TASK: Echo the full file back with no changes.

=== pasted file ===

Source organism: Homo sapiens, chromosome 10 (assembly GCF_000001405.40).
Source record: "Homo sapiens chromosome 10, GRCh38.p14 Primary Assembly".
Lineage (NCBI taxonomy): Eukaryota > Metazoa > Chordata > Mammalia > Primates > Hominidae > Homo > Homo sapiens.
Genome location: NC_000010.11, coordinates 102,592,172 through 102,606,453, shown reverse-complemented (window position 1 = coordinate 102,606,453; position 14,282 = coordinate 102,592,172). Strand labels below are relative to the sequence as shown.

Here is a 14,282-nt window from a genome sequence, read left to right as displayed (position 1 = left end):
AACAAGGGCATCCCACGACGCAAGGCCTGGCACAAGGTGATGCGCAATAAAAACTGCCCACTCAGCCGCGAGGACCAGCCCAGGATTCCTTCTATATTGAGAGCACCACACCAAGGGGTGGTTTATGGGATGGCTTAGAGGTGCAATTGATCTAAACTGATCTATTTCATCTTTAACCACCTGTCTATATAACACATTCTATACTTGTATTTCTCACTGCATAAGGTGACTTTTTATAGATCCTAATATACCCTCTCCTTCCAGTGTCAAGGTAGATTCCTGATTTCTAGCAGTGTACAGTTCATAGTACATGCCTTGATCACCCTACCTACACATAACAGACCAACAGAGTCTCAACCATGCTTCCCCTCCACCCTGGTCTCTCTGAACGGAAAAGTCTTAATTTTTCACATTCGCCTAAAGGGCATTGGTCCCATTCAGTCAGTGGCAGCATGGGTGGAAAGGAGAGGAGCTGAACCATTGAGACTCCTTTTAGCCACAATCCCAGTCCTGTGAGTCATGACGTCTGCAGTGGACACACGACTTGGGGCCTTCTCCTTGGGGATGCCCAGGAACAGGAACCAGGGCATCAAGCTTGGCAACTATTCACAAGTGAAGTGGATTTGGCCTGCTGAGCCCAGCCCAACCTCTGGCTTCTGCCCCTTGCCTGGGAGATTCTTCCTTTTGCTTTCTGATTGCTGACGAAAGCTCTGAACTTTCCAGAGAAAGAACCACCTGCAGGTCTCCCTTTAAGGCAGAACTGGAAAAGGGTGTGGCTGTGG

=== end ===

Source organism: Homo sapiens, chromosome 10 (assembly GCF_000001405.40).
Source record: "Homo sapiens chromosome 10, GRCh38.p14 Primary Assembly".
Lineage (NCBI taxonomy): Eukaryota > Metazoa > Chordata > Mammalia > Primates > Hominidae > Homo > Homo sapiens.
Genome location: NC_000010.11, coordinates 102,592,172 through 102,606,453, shown reverse-complemented (window position 1 = coordinate 102,606,453; position 14,282 = coordinate 102,592,172). Strand labels below are relative to the sequence as shown.

Here is a 14,282-nt window from a genome sequence, read left to right as displayed (position 1 = left end):
AACAAGGGCATCCCACGACGCAAGGCCTGGCACAAGGTGATGCGCAATAAAAACTGCCCACTCAGCCGCGAGGACCAGCCCAGGATTCCTTCTATATTGAGAGCACCACACCAAGGGGTGGTTTATGGGATGGCTTAGAGGTGCAATTGATCTAAACTGATCTATTTCATCTTTAACCACCTGTCTATATAACACATTCTATACTTGTATTTCTCACTGCATAAGGTGACTTTTTATAGATCCTAATATACCCTCTCCTTCCAGTGTCAAGGTAGATTCCTGATTTCTAGCAGTGTACAGTTCATAGTACATGCCTTGATCACCCTACCTACACATAACAGACCAACAGAGTCTCAACCATGCTTCCCCTCCACCCTGGTCTCTCTGAACGGAAAAGTCTTAATTTTTCACATTCGCCTAAAGGGCATTGGTCCCATTCAGTCAGTGGCAGCATGGGTGGAAAGGAGAGGAGCTGAACCATTGAGACTCCTTTTAGCCACAATCCCAGTCCTGTGAGTCATGACGTCTGCAGTGGACACACGACTTGGGGCCTTCTCCTTGGGGATGCCCAGGAACAGGAACCAGGGCATCAAGCTTGGCAACTATTCACAAGTGAAGTGGATTTGGCCTGCTGAGCCCAGCCCAACCTCTGGCTTCTGCCCCTTGCCTGGGAGATTCTTCCTTTTGCTTTCTGATTGCTGACGAAAGCTCTGAACTTTCCAGAGAAAGAACCACCTGCAGGTCTCCCTTTAAGGCAGAACTGGAAAAGGGTGTGGCTGTGG